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Marisol Rodriguez v. Jody P. Weis

March 31, 2011

MARISOL RODRIGUEZ, PLAINTIFF-APPELLANT,
v.
JODY P. WEIS, SUPERINTENDENT OF POLICE OF THE CITY OF CHICAGO, AND THE POLICE BOARD OF THE CITY OF CHICAGO,
DEFENDANTS-APPELLEES.



Appeal from the Circuit Court of Cook County. No. 08 CH 32743 Honorable William O. Maki, Judge Presiding.

The opinion of the court was delivered by: Presiding Justice Hall

PRESIDING JUSTICE HALL delivered the judgment of the court, with opinion. Justices Hoffman and Rochford concurred in the judgment and opinion.

Plaintiff Marisol Rodriguez appeals from a circuit court order affirming a decision of the Police Board of the City of Chicago (Board) discharging her from her position as a Chicago police officer. The Board determined that plaintiff altered certain documents (return-to-work status reports) and submitted them to the Chicago police department's medical services section (hereinafter, Medical Services), falsely representing that a physician had recommended that her work duties be limited due to injury.

The Board concluded that plaintiff's conduct violated the following rules of article V of the rules and regulations of the Chicago police department (Department): Rule 2, which prohibits "[a]ny action or conduct which impedes the Department's efforts to achieve its policy and goals or brings discredit upon the Department," and Rule 14, which prohibits "making a false report, written or oral."

Plaintiff sought administrative review of the Board's decision in the circuit court. The circuit court affirmed the Board's decision. Plaintiff appeals. We affirm.

BACKGROUND

On May 14, 2008, the superintendent of police filed charges with the Board against plaintiff, recommending that she be discharged from her position as a Chicago police officer for violating Department Rules 2 and 14. The Board conducted a twoday hearing on the matter at which the following evidence was presented.

Plaintiff worked routine patrol duty at the 20th District. In June 2006, she was reassigned to a light-duty desk job due to alleged problems with her right hand. Plaintiff maintained she was left-handed, but that she used her right hand to fire her service weapon.

Dr. David Garelick, an orthopedic surgeon at the Illinois Bone and Joint Institute's Desilva Center, first examined plaintiff on July 14, 2006. Plaintiff complained of numbness and tingling in her right hand. She claimed that her symptoms were aggravated when she typed.

Plaintiff was initially diagnosed as suffering from possible carpal tunnel syndrome. However, after failing to identify a specific cause of plaintiff's symptoms, the doctor scheduled plaintiff to undergo an electromyogram (EMG)/nerve conduction test. The doctor also completed a return-to-work status report, stating that plaintiff could return to work, but with limited repetitive movement of her right hand, no strenuous activity with her right hand, and no typing. Plaintiff was given an appointment to return on July 28, 2006.

On July 28, 2006, Dr. Garelick examined plaintiff and discussed the results of her EMG test. The test results were normal. Again, the doctor was unable to identify a specific cause of plaintiff's symptoms. He determined that there was nothing further he could do for plaintiff within his specialty of orthopedics. He discharged plaintiff from his care and referred her to a neurologist.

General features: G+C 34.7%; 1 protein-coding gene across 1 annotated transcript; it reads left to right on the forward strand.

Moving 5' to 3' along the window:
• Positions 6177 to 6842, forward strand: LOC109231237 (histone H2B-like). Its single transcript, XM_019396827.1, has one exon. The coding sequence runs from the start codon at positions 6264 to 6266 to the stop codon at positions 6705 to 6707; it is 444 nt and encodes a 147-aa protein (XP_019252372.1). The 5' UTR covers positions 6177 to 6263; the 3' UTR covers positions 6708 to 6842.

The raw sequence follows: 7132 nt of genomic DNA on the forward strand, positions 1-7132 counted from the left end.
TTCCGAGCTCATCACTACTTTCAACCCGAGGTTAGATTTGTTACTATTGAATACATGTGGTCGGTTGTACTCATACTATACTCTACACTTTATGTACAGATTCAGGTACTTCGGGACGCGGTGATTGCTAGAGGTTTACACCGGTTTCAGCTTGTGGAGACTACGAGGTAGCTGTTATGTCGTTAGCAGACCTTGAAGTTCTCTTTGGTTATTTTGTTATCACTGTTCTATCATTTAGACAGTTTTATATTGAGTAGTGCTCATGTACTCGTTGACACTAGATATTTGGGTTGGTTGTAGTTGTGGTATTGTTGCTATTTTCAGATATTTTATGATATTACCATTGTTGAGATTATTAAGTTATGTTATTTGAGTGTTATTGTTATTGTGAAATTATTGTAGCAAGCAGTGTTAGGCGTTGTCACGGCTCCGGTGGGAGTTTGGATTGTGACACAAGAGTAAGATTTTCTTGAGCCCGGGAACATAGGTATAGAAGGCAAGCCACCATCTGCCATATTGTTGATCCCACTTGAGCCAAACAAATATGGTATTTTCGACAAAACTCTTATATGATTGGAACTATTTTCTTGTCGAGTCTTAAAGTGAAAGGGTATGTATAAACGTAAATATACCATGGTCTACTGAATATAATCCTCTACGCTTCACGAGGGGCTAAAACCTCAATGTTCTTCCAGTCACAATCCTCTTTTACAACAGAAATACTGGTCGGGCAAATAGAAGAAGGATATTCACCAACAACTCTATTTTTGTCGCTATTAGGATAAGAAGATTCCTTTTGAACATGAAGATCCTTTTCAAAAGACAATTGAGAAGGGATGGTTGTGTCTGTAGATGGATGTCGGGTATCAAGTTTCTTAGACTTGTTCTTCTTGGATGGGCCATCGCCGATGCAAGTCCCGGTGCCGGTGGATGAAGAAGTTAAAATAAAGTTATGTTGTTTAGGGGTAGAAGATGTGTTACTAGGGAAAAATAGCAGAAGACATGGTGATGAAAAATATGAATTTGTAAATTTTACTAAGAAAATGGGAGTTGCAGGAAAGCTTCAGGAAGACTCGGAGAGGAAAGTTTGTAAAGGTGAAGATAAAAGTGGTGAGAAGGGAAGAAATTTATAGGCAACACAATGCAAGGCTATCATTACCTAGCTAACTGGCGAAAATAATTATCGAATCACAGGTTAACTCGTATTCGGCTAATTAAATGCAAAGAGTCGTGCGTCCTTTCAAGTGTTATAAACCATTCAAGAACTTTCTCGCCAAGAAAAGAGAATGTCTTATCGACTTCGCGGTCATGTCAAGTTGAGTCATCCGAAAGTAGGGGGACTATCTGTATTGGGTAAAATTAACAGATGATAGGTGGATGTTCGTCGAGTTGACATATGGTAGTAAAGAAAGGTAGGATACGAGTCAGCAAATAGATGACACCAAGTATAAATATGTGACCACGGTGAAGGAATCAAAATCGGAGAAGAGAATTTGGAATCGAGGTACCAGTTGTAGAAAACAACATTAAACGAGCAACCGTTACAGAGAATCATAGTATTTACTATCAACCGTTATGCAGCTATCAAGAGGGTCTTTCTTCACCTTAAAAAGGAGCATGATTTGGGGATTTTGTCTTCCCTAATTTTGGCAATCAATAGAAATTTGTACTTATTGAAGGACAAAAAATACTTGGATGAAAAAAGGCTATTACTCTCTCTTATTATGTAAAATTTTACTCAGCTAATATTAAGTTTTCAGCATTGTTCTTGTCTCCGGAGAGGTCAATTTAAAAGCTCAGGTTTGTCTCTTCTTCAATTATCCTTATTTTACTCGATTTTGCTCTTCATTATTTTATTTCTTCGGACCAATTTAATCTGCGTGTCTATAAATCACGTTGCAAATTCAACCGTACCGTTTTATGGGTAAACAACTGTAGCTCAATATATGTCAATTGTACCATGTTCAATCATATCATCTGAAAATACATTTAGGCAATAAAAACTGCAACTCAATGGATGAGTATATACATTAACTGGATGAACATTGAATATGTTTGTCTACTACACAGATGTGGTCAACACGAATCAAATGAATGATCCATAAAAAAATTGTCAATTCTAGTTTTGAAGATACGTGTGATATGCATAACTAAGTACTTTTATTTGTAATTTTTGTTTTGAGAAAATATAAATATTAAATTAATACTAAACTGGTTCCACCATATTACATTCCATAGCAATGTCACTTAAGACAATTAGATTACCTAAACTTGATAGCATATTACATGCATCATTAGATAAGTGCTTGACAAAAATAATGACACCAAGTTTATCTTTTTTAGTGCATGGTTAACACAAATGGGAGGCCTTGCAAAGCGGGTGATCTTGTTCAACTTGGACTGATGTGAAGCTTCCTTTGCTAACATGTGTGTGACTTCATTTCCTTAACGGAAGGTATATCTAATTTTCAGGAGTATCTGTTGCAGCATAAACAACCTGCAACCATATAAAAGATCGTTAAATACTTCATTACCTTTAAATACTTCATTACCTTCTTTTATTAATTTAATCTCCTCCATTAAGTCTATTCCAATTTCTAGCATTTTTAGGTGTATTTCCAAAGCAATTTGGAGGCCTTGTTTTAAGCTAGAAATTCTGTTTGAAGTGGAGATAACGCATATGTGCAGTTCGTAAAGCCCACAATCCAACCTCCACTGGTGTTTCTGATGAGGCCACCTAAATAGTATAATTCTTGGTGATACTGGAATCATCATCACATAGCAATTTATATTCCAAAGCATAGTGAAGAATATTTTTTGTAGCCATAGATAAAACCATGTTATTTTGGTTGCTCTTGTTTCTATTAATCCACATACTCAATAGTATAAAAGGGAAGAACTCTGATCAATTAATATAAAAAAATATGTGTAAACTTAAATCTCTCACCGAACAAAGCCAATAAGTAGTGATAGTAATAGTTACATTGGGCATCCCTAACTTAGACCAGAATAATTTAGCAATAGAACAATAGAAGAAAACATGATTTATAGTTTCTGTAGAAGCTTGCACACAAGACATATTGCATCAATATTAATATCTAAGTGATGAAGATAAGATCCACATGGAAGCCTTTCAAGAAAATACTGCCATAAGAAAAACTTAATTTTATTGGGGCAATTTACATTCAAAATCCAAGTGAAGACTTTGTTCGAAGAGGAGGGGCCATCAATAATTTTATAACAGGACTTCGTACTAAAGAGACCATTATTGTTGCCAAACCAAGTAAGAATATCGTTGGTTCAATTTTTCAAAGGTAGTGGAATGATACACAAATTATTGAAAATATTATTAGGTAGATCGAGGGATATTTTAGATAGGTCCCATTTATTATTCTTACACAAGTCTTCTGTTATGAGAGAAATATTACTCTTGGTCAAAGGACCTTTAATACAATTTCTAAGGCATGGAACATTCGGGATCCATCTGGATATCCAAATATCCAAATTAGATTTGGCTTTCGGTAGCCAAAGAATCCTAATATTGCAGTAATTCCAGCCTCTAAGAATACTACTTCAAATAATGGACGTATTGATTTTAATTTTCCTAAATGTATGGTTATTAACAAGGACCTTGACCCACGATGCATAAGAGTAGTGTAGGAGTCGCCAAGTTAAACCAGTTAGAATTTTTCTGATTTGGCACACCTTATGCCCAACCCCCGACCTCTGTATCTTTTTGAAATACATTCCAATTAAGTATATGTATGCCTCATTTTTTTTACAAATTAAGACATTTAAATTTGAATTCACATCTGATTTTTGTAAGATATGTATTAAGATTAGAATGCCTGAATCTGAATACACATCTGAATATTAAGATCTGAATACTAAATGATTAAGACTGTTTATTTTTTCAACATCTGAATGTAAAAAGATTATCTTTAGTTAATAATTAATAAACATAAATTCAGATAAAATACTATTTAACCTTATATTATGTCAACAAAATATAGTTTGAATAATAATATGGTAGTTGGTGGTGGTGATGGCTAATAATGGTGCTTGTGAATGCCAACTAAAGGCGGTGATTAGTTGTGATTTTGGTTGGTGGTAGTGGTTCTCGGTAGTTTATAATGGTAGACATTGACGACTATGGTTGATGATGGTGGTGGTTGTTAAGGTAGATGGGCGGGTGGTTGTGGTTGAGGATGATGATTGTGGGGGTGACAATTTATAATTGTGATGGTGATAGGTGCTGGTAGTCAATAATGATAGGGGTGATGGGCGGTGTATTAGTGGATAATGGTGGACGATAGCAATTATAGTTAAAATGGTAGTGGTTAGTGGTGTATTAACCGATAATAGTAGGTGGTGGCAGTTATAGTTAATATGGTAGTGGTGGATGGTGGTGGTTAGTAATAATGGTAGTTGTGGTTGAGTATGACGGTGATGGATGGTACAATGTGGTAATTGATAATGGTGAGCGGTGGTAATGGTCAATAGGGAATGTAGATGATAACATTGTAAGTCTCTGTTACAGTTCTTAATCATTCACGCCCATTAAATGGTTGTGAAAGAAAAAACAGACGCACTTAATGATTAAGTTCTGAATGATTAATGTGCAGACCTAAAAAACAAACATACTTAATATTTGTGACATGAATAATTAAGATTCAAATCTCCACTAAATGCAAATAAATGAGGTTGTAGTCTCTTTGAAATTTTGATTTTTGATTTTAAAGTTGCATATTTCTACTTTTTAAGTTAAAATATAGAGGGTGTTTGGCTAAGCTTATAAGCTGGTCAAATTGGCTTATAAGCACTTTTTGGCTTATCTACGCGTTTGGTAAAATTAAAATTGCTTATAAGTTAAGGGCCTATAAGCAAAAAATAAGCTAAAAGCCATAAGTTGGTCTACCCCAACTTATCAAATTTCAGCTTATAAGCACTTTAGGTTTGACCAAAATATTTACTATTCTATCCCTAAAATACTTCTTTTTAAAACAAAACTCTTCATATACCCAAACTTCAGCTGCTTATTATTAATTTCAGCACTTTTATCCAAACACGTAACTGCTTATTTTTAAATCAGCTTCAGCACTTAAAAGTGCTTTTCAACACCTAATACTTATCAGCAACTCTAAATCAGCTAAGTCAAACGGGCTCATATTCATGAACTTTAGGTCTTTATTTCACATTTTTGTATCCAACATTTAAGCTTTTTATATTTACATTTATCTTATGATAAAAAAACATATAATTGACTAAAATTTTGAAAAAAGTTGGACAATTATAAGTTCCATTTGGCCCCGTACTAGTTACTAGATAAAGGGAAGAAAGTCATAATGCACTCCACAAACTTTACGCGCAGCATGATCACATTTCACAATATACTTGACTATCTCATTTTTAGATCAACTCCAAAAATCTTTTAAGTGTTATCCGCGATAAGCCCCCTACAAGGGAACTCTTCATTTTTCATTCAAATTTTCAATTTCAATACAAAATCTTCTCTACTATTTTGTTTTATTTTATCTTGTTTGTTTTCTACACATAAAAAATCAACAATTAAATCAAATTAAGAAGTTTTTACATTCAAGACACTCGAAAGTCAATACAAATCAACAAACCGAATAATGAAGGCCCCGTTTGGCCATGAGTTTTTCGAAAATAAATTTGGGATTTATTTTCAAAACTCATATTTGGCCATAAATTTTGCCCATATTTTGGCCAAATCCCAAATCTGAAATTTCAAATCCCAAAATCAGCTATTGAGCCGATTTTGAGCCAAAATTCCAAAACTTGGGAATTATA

Dr. Garelick testified that plaintiff requested a doctor's note recommending that she be placed on light duty for six months. The doctor responded that he was uncomfortable making such a recommendation in light of his inability to identify a cause of plaintiff's symptoms. Instead, he agreed to extend her light duty a week or two, to give her time see the neurologist. The doctor also completed another return-to-work status report, stating that plaintiff could return to work, but that she should be limited to mostly left-handed work.

During his testimony, Dr. Garelick was shown the return-to-work status reports from plaintiff's file at Medical Services. The doctor noted that the reports contained alterations and extra notations not found on the copies of the reports retained in his office files.

Dr. Garelick observed that on his copy of the return-to-work status report for July 14, 2006, he had only recommended that plaintiff's duties include "no typing," but that the copy of the report from the Medical Services file had been altered to include the word "writing" after "no typing." The doctor further noted that on his copy of the return-to-work status report for July 28, 2006, the line adjacent to "Next Appointment" had been left blank, but that the copy of the report from the Medical Services file had been altered to list the "Next Appointment" as "8/16/06." The report had also been altered to recommend that plaintiff's light duties be extended for "11-12" weeks, instead of the "1-2" weeks the doctor had written.

In addition, the doctor noted that on his copy of the return-to-work status report for July 28, 2006, he had not written anything on the line next to "Other (specify)," and he had not put a check mark on the line next to "Limited pushing/pulling." However, the copy of the report taken from the Medical Services file showed that someone had altered the report by putting a check mark on the line next to "Limited ...


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